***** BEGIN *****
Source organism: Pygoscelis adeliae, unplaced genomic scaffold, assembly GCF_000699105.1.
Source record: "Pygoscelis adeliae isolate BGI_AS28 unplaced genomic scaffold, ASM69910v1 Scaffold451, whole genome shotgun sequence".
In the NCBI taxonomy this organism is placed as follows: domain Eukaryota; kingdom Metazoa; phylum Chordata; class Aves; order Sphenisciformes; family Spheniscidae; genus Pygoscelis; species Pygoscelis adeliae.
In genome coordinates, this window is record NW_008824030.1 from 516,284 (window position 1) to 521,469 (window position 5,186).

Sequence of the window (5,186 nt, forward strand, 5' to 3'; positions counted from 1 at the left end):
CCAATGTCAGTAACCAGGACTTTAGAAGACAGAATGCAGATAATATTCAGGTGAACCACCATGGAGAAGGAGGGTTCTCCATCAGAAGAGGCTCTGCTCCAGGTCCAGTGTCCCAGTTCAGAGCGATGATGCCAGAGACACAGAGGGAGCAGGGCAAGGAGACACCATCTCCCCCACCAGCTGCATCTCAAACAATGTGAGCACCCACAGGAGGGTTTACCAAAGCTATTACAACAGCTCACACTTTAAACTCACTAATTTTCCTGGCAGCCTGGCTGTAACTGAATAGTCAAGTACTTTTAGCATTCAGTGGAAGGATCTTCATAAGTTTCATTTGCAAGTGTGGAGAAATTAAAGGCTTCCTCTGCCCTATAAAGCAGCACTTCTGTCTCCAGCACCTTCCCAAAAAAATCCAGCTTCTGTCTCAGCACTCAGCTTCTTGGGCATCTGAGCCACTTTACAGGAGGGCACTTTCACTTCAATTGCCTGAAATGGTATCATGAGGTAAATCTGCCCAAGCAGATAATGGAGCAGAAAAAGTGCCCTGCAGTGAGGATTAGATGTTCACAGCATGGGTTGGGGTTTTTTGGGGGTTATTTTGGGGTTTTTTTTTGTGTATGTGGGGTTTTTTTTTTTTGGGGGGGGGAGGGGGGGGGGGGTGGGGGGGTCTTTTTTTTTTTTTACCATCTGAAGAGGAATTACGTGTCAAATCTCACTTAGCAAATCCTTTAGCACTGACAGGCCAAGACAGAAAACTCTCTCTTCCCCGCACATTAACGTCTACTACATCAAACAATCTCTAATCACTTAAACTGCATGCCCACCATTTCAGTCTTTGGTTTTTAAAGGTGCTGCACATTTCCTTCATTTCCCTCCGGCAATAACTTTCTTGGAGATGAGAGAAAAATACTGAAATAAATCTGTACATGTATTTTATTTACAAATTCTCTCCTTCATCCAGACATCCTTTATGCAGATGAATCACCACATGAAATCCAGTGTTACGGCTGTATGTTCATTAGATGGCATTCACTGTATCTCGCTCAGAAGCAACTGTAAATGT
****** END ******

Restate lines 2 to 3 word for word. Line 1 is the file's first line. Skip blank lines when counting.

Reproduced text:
Source record: "Pygoscelis adeliae isolate BGI_AS28 unplaced genomic scaffold, ASM69910v1 Scaffold451, whole genome shotgun sequence".
In the NCBI taxonomy this organism is placed as follows: domain Eukaryota; kingdom Metazoa; phylum Chordata; class Aves; order Sphenisciformes; family Spheniscidae; genus Pygoscelis; species Pygoscelis adeliae.